Touria Prayag's Blog

L’express Weekly 22 April 2011

Posted in Uncategorized by touriaprayag on April 22, 2011

Weekly 22 April

More action, less acting

Some were better actors than others; some were more talented at
simulation than others; some were more ready to play the game
than others but the performance we attended at the Legislative
Assembly last Tuesday was theatrical: smiles were in order, some
outbursts of forced laughter and some rather strained attempts at showing one’s wisdom teeth. The producer did a superb job, though the rehearsal time may have been short. When the play ended, we resisted the intense, almost uncontrollable, urge to applaud and congratulate the actors for their wonderful performance.
As the production progressed, all the members of government, united,
even joined in the boos and the applause. If the maestro was satisfi ed
with this grand performance, he did not show it. He did not look particularly amused but he did, however, look relaxed.
All is well then. Government is united. Very well. Good on them.
Good on the country for, much as we are taxed with wanting to break up
the government to make room for the MMM, we really have no interest
in doing so. A government which was elected by the people should carry
on with its mandate until the people decide otherwise in the right democratic forum. Instability has never been good for any country, least of all for investment of which we are badly in need. And, let’s face it: having a strong opposition is much better for the stability of the country than having a weak, virtually non-existent one.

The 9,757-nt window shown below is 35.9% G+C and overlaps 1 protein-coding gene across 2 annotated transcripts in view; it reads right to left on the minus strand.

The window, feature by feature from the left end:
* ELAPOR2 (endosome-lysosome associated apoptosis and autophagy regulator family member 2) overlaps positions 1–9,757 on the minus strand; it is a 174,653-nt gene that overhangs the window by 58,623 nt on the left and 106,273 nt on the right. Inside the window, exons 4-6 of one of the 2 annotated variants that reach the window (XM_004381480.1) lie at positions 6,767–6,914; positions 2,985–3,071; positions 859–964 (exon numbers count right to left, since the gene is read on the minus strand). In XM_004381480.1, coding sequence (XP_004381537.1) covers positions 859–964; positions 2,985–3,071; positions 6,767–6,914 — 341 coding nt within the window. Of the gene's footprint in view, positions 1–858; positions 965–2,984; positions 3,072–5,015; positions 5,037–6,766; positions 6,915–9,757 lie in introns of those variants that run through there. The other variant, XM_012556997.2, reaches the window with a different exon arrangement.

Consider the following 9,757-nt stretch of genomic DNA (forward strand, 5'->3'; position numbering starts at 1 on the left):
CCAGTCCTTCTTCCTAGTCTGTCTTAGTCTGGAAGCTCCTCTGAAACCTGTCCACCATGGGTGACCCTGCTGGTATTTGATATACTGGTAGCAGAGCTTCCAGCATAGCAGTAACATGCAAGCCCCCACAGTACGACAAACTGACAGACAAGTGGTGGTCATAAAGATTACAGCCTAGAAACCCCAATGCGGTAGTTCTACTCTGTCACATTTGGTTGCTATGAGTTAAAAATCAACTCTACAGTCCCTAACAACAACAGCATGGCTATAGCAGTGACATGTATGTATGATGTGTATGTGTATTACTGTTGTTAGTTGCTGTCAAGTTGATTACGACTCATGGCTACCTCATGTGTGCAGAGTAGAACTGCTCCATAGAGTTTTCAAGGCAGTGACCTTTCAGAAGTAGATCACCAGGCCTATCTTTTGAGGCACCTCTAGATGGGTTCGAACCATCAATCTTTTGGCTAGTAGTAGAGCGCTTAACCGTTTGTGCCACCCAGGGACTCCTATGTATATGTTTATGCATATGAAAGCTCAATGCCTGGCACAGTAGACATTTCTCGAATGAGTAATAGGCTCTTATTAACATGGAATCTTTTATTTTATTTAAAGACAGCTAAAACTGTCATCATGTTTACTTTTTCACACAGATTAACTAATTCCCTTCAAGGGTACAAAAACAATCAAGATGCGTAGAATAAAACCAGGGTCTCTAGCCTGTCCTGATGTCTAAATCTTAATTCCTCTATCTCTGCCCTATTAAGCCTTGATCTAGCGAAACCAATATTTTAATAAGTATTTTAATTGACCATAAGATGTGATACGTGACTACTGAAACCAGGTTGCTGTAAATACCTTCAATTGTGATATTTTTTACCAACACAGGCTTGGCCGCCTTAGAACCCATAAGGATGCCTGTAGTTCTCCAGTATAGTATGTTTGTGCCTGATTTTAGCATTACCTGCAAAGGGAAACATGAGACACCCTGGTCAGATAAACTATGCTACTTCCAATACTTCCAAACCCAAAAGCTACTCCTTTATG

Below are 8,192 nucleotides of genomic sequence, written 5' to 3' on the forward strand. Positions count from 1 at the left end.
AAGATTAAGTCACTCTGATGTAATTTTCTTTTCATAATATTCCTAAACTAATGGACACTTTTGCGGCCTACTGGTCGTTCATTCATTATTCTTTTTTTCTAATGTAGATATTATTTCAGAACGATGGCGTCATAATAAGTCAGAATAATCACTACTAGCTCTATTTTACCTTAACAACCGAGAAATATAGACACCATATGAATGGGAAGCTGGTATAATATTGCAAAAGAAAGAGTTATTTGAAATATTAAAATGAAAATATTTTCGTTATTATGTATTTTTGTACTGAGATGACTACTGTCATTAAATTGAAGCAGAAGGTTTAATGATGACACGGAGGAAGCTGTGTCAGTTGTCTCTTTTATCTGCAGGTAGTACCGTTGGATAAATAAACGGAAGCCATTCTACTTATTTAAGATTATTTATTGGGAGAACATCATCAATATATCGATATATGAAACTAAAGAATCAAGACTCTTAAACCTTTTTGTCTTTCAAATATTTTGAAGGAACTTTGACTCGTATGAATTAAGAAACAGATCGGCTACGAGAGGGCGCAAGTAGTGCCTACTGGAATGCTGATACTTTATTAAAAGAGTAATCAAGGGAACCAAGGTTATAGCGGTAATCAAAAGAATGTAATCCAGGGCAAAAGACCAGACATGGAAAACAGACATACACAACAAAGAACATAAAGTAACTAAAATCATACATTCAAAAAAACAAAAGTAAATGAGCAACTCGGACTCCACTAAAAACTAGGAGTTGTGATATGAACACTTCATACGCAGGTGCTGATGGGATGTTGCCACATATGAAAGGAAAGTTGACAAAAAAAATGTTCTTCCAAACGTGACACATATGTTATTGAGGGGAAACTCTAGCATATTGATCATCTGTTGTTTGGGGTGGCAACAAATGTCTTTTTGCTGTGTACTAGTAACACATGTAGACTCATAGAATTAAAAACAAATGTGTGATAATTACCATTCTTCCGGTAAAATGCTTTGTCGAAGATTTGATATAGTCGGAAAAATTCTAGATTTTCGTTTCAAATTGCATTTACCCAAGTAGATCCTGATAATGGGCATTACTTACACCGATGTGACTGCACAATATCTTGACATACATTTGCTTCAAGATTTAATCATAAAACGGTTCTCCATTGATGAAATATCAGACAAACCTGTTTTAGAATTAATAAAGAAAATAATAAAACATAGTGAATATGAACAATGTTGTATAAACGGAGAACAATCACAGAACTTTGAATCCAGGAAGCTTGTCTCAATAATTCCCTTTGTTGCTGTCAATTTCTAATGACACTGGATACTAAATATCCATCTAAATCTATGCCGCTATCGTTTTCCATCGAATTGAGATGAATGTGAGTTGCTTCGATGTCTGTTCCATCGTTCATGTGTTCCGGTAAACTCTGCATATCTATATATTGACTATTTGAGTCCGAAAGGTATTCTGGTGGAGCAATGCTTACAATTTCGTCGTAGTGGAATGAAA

Our quest for transparency and our angst about corruption should
not be confused with playing the game of the opposition. We will not.
We are not interested in the spurious claims hurled at government, the
“scandals” or “mega scandals” they are brandishing or the frenzy they are
whipping up to serve on May Day. However, unless we choose to live in a
cave and have our fi ngers fi rmly thrust in our ears, we cannot help being
peeved about the MedPoint saga and, more recently, the scrapping of the
implementation of the system meant to regulate the criminal activities
of book makers. When the audit report comes out, who will be able to
explain the Rs. 5m gone down the drain to save the fraudsters of this
country, who enrich themselves on money immorally wrung from the
poor? Who will explain why they are being given even more opportunities
to keep the ill-gotten money for themselves? These criticisms were not
voiced by the opposition or by some moral-hand-wringing brigade but
by members of the government and they, therefore, deserve to be looked
into. The press has a moral obligation to take them seriously. Ignoring
them would help spread a climate of impunity and, as politicians get
away with serious malpractices, a noxious message is passed to the rest
of the population. It is our responsibility to take up concerns of national
importance. Those we have elected to serve our interests and who have
used every opportunity to fi ll their pockets should be sanctioned.
The image our leaders seem to be so anxious to send us about the
unity of two or three partners who share nothing but ambition is beside
the point. It is frankly not our problem. All we want is for parliament to
overcome its reluctance to tackle corruption and show that it is working
in our best interests. And for that, the guilty heads MUST roll. Government can then carry on with what it has been elected to do. No show is needed to justify that.


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